In the Press
Thursday, February 13, 2020The Trump era is a golden age of conspiracy theories – on the right and left — A Commentary by Nicolas Guilhot and Samuel Moyn The Guardian
Thursday, February 13, 2020America’s Hopelessly Anemic Response to One of the Largest Personal-Data Breaches Ever — A Commentary by Robert Williams The Atlantic
Wednesday, February 12, 2020For Many Who Cleaned Up a Nuclear Mess, a Key Ruling Comes Too Late The New York Times
Wednesday, February 5, 2020California communities suing Big Oil over climate change face a key hearing Wednesday The Los Angeles Times
Tuesday, March 20, 2018
Pear and Grossman Discuss Media and Healthcare
On March 5, the Solomon Center for Health Law and Policy, Poynter Fellowship in Journalism, and Yale Health Law Policy Society (YHeLPS) hosted a discussion on the role of media within the evolving political landscape. The discussion, titled “Four Decades Reporting on Health Care for the NY Times,” featured Robert Pear, Domestic Correspondent, Washington Bureau, at The New York Times, and Ed Grossman ’75, former Deputy and Senior Legislative Counsel for the United States House of Representatives. The panel was moderated by Professor Abbe Gluck ’00, Professor of Law and the Faculty Director of the Solomon Center for Health Law and Policy. The event was supported by the Poynter Fellowship in Journalism.
Robert Pear joined The New York Times in 1979. He has covered a wide range of health care topics throughout his career, including drug development, health insurance reform, and more recently, the Republican Affordable Care Act “repeal and replace” efforts.
Ed Grossman served as legal counsel in the U.S. House of Representatives from 1975 to 2017. He was the principle drafter of major health care laws such as Medicare, Medicaid, Children’s Health Insurance Program, and the Consolidated Omnibus Budget Reconciliation Act of 1985.
Pear began the conversation by discussing how news media has evolved over the years, specifically in regards to covering health care topics. “Media has become much more specialized in health care,” Pear stated, as health care has emerged to the forefront of national conversation. Pear noted that current news media must “bring attention to key issues” and “publicize the real-world implications of policy and court decisions.” Grossman employed a different view, stating that the “media has oversimplified these issues.” Healthcare issues are increasingly complex and nuanced, compared to the black and white portrayal seen in mass media. He noted that the media must delve into the tradeoffs considered when health care law and policy is being formed. Additionally, Grossman stressed the need for news media to reinforce a macro-level, community-driven social contract, instead of individualized narratives used in politics today.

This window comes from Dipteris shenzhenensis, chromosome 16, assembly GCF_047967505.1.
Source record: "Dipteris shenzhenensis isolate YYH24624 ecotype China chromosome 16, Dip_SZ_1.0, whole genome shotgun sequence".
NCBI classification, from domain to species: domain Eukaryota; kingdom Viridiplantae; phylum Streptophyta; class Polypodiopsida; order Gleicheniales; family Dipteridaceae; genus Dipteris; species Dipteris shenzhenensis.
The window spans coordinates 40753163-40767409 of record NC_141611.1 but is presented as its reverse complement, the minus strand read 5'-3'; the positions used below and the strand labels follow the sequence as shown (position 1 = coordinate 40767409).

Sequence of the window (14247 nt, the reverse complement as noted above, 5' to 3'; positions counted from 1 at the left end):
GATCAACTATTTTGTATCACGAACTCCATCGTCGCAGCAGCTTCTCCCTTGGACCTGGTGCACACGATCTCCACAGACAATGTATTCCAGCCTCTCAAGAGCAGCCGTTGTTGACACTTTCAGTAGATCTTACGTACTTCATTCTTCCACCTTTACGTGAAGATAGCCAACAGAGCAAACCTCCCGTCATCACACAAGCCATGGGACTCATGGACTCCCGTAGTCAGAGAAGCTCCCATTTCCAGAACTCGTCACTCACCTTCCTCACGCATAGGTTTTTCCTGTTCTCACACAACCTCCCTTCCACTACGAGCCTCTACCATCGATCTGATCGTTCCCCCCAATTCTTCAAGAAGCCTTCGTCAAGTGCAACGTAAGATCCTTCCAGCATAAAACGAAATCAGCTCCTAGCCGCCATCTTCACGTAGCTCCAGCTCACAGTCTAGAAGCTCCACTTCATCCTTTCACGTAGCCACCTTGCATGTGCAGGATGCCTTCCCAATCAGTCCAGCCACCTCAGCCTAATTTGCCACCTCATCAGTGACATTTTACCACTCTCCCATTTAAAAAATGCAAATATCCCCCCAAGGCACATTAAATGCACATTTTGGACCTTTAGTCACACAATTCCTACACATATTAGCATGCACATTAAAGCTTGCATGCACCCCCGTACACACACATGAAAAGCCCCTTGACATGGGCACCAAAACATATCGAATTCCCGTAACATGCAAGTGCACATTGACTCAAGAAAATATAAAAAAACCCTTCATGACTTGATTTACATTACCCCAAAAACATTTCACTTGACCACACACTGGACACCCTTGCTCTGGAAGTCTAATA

Both panelists reflected upon the political longevity of the Affordable Care Act and future health reforms. When asked about the effect of not having a Republican vote for the ACA, Pear asserted that “as a legal matter it did not make a difference, but as a political matter it made all the difference. One could argue that this is what is driving the efforts to repeal it.” Given that the current administration lacks a clear strategy on how to address the ACA and Democrats are struggling to obtain bi-partisan support, Pear concluded that neither party knows how to approach this issue. Grossman agreed, observing that “Republicans are trying to cut the legs off of the ACA but not impact the people who are benefitting”—in essence, have their cake and their healthcare, too.
The Poynter Fellowship, established by Nelson Poynter (Yale, M.A. 1927), enables Yale to bring to its campus distinguished reporters, editors, and others who have made important contributions to the media.